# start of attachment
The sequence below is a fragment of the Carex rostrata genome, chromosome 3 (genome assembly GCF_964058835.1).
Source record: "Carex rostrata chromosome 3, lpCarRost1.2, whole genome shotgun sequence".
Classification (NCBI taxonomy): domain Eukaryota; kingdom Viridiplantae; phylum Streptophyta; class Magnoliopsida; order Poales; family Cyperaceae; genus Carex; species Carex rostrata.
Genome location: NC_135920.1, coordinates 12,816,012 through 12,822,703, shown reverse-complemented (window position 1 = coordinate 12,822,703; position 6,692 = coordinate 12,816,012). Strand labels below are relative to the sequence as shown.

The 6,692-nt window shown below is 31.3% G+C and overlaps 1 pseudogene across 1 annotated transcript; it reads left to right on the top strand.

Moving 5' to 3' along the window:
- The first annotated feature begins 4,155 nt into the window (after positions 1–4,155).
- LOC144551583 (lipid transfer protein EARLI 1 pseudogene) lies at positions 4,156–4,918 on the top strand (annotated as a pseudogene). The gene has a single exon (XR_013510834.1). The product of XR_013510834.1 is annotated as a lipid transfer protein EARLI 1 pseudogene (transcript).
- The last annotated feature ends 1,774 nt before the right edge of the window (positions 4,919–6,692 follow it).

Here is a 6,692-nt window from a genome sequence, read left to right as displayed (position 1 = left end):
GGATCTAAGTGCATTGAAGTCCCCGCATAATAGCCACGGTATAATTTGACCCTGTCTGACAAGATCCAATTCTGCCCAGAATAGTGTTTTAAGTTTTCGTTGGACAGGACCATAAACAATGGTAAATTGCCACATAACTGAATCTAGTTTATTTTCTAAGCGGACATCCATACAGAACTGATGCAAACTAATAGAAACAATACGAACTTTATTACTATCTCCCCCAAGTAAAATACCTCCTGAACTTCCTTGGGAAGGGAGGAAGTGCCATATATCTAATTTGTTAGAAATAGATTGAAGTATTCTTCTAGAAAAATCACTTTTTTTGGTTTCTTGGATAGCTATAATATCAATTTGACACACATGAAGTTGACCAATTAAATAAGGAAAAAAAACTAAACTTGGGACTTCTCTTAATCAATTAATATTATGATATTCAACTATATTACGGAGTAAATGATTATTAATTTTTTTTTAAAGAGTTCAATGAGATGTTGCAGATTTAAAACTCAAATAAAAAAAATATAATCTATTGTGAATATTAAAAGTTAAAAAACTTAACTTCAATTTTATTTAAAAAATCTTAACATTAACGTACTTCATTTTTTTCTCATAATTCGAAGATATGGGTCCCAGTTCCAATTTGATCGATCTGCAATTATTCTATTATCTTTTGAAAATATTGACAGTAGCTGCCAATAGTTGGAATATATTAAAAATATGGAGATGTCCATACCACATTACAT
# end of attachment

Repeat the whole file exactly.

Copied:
The sequence below is a fragment of the Carex rostrata genome, chromosome 3 (genome assembly GCF_964058835.1).
Source record: "Carex rostrata chromosome 3, lpCarRost1.2, whole genome shotgun sequence".
Classification (NCBI taxonomy): domain Eukaryota; kingdom Viridiplantae; phylum Streptophyta; class Magnoliopsida; order Poales; family Cyperaceae; genus Carex; species Carex rostrata.
Genome location: NC_135920.1, coordinates 12,816,012 through 12,822,703, shown reverse-complemented (window position 1 = coordinate 12,822,703; position 6,692 = coordinate 12,816,012). Strand labels below are relative to the sequence as shown.

The 6,692-nt window shown below is 31.3% G+C and overlaps 1 pseudogene across 1 annotated transcript; it reads left to right on the top strand.

Moving 5' to 3' along the window:
- The first annotated feature begins 4,155 nt into the window (after positions 1–4,155).
- LOC144551583 (lipid transfer protein EARLI 1 pseudogene) lies at positions 4,156–4,918 on the top strand (annotated as a pseudogene). The gene has a single exon (XR_013510834.1). The product of XR_013510834.1 is annotated as a lipid transfer protein EARLI 1 pseudogene (transcript).
- The last annotated feature ends 1,774 nt before the right edge of the window (positions 4,919–6,692 follow it).

Here is a 6,692-nt window from a genome sequence, read left to right as displayed (position 1 = left end):
GGATCTAAGTGCATTGAAGTCCCCGCATAATAGCCACGGTATAATTTGACCCTGTCTGACAAGATCCAATTCTGCCCAGAATAGTGTTTTAAGTTTTCGTTGGACAGGACCATAAACAATGGTAAATTGCCACATAACTGAATCTAGTTTATTTTCTAAGCGGACATCCATACAGAACTGATGCAAACTAATAGAAACAATACGAACTTTATTACTATCTCCCCCAAGTAAAATACCTCCTGAACTTCCTTGGGAAGGGAGGAAGTGCCATATATCTAATTTGTTAGAAATAGATTGAAGTATTCTTCTAGAAAAATCACTTTTTTTGGTTTCTTGGATAGCTATAATATCAATTTGACACACATGAAGTTGACCAATTAAATAAGGAAAAAAAACTAAACTTGGGACTTCTCTTAATCAATTAATATTATGATATTCAACTATATTACGGAGTAAATGATTATTAATTTTTTTTTAAAGAGTTCAATGAGATGTTGCAGATTTAAAACTCAAATAAAAAAAATATAATCTATTGTGAATATTAAAAGTTAAAAAACTTAACTTCAATTTTATTTAAAAAATCTTAACATTAACGTACTTCATTTTTTTCTCATAATTCGAAGATATGGGTCCCAGTTCCAATTTGATCGATCTGCAATTATTCTATTATCTTTTGAAAATATTGACAGTAGCTGCCAATAGTTGGAATATATTAAAAATATGGAGATGTCCATACCACATTACAT